Tuesday, March 18, 2008

How I Became a Bookseller

Note: This blog entry is part of the American Booksellers Association blog carnival. A blog carnival is a collection of posts on a given topic. Links to blog entries on how people became booksellers will be published on ABA Omnibus on March 25th.

The glimmering movie screen in Houston’s art deco Alabama Theater was an immense backdrop to aisles and aisles of carefully shelved books. The looming, white expanse stretched across the entire back end of the flagship Bookstop location like an enormous blank page. It was there to project your imagination upon even as you discovered the published efforts of thousands of authors.

Unfortunately, my imagination was in short supply on the hot, muggy, September day that I first entered the historic theater-turned-bookstore in 1987. I needed a job, and I was desperate to land one. I was daydreaming about paying my rent, buying gas for my car and maybe having enough money left over to buy my girlfriend, Cathy, dinner. The three months of freedom from academia since my college graduation had turned into a strange, humid, house of horrors on the Gulf Coast that I couldn’t seem to exit.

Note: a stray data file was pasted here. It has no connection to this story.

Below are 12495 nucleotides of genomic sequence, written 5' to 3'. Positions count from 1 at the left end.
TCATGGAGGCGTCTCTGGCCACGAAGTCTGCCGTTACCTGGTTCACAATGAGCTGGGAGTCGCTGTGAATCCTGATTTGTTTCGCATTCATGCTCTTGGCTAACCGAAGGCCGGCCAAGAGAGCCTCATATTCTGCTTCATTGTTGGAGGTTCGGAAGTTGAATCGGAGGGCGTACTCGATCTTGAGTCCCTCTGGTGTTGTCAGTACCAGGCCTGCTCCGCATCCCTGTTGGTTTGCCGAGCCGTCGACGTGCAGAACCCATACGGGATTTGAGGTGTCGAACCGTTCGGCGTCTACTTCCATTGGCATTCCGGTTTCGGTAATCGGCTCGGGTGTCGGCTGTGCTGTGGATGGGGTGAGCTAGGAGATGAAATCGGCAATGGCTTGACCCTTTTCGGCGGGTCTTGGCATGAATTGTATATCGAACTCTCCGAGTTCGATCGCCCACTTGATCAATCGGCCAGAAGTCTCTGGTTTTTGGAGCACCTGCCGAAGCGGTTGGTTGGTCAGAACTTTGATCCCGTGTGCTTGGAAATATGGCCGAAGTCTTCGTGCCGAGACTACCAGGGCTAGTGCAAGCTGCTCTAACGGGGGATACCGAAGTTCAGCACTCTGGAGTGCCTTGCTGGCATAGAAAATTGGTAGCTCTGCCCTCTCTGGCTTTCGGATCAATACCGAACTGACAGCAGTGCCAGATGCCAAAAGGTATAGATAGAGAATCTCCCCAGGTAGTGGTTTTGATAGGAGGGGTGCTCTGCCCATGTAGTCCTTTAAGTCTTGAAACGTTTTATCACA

Houston wasn’t even the beginning of my adventures. I had spent the better part of the summer in New Orleans with my college friend Debbie and later, her girlfriend, Barb. We arrived on a sweltering day in late July and quickly found an apartment on the St. Charles Avenue streetcar line above a steak and eggs joint on South Carrollton Avenue. It wasn’t a bad place: hardwood floors, a banana tree in the backyard, a sunny kitchen and one air conditioner. Sure, the neighborhood was a bit seedy, but we were beginning life on our own in a new, exotic city.

Day after day, Deb and I looked for work as we waited for Barb to join us. I applied to restaurants (talking up my busboy experience in high school), newspapers (noting my experience as the editor of my college paper), and to music stores (pointing out my years as college a DJ). No luck. No matter where I went, I was told that there weren’t any jobs.